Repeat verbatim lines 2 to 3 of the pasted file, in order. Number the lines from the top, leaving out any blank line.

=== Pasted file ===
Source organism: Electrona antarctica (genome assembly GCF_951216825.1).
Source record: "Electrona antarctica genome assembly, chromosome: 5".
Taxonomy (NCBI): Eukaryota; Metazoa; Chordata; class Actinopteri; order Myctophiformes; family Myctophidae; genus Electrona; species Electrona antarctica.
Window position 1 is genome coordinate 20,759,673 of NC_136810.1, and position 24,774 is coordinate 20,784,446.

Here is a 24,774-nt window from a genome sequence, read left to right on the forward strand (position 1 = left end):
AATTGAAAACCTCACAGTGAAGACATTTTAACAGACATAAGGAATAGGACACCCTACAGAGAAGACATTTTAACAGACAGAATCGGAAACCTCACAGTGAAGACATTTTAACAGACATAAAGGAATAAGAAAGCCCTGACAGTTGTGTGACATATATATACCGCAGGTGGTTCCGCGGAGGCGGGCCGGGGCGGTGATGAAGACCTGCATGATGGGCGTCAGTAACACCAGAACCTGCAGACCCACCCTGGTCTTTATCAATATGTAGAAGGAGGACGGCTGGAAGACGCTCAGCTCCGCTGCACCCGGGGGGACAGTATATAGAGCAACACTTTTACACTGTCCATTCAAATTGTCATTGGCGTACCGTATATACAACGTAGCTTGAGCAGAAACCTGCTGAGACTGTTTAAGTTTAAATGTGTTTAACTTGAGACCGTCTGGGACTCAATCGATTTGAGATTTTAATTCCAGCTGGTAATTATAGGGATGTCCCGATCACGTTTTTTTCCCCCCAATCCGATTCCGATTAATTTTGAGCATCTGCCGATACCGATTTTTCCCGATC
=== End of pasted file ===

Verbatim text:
Source record: "Electrona antarctica genome assembly, chromosome: 5".
Taxonomy (NCBI): Eukaryota; Metazoa; Chordata; class Actinopteri; order Myctophiformes; family Myctophidae; genus Electrona; species Electrona antarctica.